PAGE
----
Zhijie Shen commented on YARN-3334:

bq. Do we expect some info extra is necessary for ContainerEntity to set? If 
not, I suspect some bug (NPE, etc.) could be hidden in putEntity for 

What's the error message? TestTimelineServiceRecords should have covered 
ContainerEntity. If it's some trivial bug, would you mind taking care of it?

1. For debugging purpose, can we have an info record no matter the publishing 
timeline data is enabled or not?
211         if (!publishContainerMetricsToTimelineService) {
212           LOG.warn("NodeManager has not been configured to publish 
container " +
213               "metrics to Timeline Service V2");
214         }

2. Can we group all the other code related to composing timeline data and put 
it into this if block too? Otherwise, if it's false here, that code is not 
necessary to be executed. And we should catch the timeline operation's 
exceptions, as they shouldn't fail the monitoring service.
608               if (publishContainerMetricsToTimelineService) {
609                 putEntityWithoutBlocking(timelineClient, entity);
610               }

3. In addition to remove it from the map, we need to stop the client.
437           app.context.getTimelineClients().remove(app.getAppId());

4. IMHO, there's a bug here. ResourceTrackerService will the service address of 
all the active app. Therefore, according to getTimelineClient logic, it will 
create clients for each app then, thought most of them won't be used on this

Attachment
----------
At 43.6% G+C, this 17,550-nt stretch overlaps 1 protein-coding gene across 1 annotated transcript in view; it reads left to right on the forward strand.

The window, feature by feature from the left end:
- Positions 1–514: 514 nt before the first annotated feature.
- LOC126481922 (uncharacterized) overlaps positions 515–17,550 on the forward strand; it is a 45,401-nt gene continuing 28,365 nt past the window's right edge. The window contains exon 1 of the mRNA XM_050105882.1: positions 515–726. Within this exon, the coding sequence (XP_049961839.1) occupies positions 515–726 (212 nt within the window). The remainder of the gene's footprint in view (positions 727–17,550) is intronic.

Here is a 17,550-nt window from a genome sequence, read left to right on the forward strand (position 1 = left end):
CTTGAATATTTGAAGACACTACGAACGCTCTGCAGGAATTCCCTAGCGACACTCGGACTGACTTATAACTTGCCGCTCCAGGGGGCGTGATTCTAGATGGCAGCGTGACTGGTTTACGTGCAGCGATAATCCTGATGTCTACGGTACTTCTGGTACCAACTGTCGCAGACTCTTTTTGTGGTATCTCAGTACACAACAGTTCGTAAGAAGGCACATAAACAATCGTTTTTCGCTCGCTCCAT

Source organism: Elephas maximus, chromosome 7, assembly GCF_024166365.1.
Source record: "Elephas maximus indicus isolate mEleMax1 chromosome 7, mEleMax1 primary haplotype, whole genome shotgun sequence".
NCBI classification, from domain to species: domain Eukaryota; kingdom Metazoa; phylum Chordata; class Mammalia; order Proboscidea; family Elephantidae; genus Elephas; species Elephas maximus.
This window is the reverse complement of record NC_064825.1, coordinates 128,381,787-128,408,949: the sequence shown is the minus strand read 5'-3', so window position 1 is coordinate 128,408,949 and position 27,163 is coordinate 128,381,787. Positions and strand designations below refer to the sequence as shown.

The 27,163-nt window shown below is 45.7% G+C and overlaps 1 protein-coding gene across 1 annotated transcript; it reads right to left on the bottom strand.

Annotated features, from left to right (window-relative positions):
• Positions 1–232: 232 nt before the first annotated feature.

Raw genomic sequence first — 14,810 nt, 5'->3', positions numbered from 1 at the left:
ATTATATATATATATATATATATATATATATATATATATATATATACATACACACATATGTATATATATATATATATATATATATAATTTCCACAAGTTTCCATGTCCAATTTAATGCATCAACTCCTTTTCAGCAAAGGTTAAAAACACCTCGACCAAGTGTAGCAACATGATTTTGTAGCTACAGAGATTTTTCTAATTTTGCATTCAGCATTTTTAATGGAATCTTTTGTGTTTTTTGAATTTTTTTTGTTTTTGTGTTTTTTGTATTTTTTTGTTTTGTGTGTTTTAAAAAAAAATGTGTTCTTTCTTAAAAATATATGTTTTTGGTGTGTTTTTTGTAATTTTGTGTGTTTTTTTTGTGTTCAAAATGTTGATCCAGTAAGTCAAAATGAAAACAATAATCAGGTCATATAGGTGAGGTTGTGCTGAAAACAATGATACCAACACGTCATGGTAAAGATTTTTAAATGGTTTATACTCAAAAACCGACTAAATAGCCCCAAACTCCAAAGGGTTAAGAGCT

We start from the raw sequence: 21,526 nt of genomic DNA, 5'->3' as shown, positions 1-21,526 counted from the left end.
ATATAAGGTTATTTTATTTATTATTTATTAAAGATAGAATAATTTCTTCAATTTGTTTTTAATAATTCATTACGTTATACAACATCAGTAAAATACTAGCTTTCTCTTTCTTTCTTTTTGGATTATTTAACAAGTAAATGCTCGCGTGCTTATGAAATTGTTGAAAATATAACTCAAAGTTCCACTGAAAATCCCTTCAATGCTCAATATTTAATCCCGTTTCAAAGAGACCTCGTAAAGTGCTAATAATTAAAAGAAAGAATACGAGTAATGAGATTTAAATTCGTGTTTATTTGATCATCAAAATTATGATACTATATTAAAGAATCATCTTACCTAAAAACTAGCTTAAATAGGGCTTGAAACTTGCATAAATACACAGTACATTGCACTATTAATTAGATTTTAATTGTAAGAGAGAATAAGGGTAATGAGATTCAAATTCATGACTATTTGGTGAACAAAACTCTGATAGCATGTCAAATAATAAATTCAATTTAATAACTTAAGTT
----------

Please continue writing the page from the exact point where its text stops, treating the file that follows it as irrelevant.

NM. I think, we should decouple timeline client creation and getting. Creation 
should happen at the life cycle of ApplicationImpl, and the client will be put 
into context.clients. Here we just update the service address if application's 
client exists in context.clients.
699               TimelineClient client = context.getTimelineClient(appId);
700               client.setTimelineServiceAddress(collectorAddr);

bq. Are there any fundamental challenges to prevent us creating a full timeline 
series here? A similar question applies to memory metrics, too.

One time series point per request:
* Pros: Realtime, simple implementation at NM side.
* Cons: Bigger overhead.
Multiple time series points per request:
* Pros: Smaller overhead.
* Cons: Longer latency and cannot support realtime use case (assume a big 
number of points), more logic at NM side to buffer  time series data.

Personally, I incline to the the simple approach at this moment.

> [Event Producers] NM TimelineClient life cycle handling and container metrics 
> posting to new timeline service.
> --------------------------------------------------------------------------------------------------------------
>                 Key: YARN-3334
>                 URL: https://issues.apache.org/jira/browse/YARN-3334
>             Project: Hadoop YARN
>          Issue Type: Sub-task
>          Components: nodemanager
>    Affects Versions: YARN-2928
>            Reporter: Junping Du
>            Assignee: Junping Du
>         Attachments: YARN-3334-demo.patch, YARN-3334-v1.patch, 
> YARN-3334-v2.patch, YARN-3334-v3.patch
> After YARN-3039, we have service discovery mechanism to pass app-collector 
> service address among collectors, NMs and RM. In this JIRA, we will handle 
> service address setting for TimelineClients in NodeManager, and put container 
> metrics to the backend storage.

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